The Elephant in the Classroom by Jo Boaler
I have recently read The Elephant in the Classroom: Helping Children Learn and Love Maths by Jo Boaler. The book summarises the extensive research that Professor Boaler has conducted studying what successful maths classrooms look like both in the UK and the USA. Based upon a significant wealth of her own research and other significant contributions, the book is frank about what teaching styles promote the fastest progress in maths learners. The book goes further, describing the current state of maths education within the UK and makes recommendations that both parents and teachers can embrace to improve both the rate of progress and the enjoyment maths students have in their learning.
Jo Boaler’s research is worth considerable attention. She has spent significant periods of time conducting longitudinal studies, following pupils through most of their school careers and within a large variety of educational contexts. The book made for fascinating reading as it challenged what I thought I knew about learning environments that promote rapid and sustained progress. In short, her work shows with considerable research evidence that setting is counterproductive for learning. Mixed ability classes that have a problem-solving focus through the use of Rich Tasks lead to faster rates of progress, high levels of motivation and engagement. Whilst my own prejudices have always steered me away from mixed-ability teaching, believing that you can’t stretch the top and support the bottom as well as you can in a set class, she explains the research says that high attainers achieve just as highly in a mixed ability class, but the lower attainers achieve much higher in a mixed ability environment.
She goes on to explain common learning blocks and negative beliefs that pupils have and what you can do to overcome them. For example, she encourages activities such as Number Talk, where you set the class a mental arithmetic calculation to do. Then you ask them how they solved it, writing all the different methods that pupils used to ‘pull the numbers apart to make the calculations easier and then reassemble them’. Through pupils seeing different strategies for mental arithmetic they learn more efficient methods and understand that we should see numbers as flexible things that can be decomposed and reassembled to our convenience. She explains that these kinds of activities are so important because in a study of low attainers they found the vast majority still count on their fingers and didn’t know any alternative strategies such as number bonds etc. Another worksheet with 100 questions on column addition won’t move them forwards with their maths at all if they count on their fingers for all of them…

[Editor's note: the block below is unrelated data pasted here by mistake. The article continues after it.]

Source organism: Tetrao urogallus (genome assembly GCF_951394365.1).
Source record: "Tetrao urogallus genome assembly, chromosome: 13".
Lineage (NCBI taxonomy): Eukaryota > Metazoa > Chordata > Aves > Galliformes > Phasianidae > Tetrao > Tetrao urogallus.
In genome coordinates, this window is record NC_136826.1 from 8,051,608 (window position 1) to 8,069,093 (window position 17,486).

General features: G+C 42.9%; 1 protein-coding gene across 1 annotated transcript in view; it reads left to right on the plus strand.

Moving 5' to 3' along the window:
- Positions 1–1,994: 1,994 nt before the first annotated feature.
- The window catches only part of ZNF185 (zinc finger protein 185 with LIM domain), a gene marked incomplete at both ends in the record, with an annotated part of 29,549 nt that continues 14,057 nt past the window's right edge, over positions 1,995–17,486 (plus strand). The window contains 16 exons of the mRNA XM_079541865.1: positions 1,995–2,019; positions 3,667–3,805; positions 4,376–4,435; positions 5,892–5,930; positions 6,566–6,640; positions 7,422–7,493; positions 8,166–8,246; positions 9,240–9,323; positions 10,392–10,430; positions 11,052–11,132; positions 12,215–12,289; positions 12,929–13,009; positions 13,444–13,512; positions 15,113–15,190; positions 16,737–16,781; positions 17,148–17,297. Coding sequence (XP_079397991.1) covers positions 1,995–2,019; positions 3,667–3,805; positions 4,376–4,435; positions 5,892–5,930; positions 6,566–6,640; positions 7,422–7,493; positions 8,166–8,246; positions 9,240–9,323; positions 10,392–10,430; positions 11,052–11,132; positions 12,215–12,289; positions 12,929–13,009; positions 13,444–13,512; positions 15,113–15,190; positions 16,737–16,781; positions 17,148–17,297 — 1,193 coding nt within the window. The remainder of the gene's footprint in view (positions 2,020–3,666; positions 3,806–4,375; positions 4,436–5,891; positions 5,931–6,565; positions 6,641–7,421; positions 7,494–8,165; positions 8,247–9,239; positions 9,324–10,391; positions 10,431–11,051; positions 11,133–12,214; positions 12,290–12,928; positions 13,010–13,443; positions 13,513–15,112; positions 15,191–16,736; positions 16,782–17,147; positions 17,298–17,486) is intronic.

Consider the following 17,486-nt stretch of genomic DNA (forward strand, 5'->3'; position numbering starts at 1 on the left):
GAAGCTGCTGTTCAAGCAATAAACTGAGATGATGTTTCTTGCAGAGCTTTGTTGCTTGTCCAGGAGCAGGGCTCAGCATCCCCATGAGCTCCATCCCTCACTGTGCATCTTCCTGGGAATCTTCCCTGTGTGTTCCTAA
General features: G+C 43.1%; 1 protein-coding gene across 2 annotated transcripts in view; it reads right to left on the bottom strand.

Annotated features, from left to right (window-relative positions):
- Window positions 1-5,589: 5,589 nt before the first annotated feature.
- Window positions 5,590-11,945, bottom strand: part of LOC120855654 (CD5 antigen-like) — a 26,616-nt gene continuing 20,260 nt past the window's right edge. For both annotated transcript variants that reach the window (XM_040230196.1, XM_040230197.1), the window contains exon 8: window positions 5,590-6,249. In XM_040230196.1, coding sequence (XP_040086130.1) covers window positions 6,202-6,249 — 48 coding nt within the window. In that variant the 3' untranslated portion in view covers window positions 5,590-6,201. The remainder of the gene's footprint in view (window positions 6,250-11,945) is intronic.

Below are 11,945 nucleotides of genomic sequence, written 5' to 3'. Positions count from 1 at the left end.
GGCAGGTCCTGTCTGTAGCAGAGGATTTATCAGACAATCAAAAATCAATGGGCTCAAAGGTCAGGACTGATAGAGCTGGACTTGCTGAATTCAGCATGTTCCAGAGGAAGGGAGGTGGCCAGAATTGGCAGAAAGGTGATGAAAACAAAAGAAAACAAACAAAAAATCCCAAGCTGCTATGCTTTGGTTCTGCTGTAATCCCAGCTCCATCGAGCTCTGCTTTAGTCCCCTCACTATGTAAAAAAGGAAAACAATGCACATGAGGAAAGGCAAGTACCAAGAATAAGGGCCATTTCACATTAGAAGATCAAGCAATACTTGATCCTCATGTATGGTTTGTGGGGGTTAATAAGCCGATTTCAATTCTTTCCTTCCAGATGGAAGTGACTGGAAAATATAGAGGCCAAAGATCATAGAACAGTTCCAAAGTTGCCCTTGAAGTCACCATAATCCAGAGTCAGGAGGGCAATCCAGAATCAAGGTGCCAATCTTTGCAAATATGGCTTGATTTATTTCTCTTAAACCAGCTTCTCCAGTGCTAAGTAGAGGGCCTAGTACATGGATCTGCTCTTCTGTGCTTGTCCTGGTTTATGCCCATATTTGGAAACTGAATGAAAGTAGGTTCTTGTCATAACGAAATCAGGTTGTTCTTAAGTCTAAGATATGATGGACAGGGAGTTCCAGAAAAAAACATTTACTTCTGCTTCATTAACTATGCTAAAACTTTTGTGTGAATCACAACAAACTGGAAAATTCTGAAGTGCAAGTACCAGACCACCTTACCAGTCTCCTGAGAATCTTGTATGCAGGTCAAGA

I must say that there were portions of this book where Jo described a state of education that I have not seen myself. She talks in depth about Assessment For Learning and how schools are not using it. This is not my own experience as I see effective AFL practice around my own and other schools all the time. Perhaps the national picture is different, but it did come across very doom and gloom in places.
An interesting read, politically controversial in places, but always thought provoking. With such a deep and comprehensive collection of research behind here findings and recommendations, this book is a must read for maths teachers.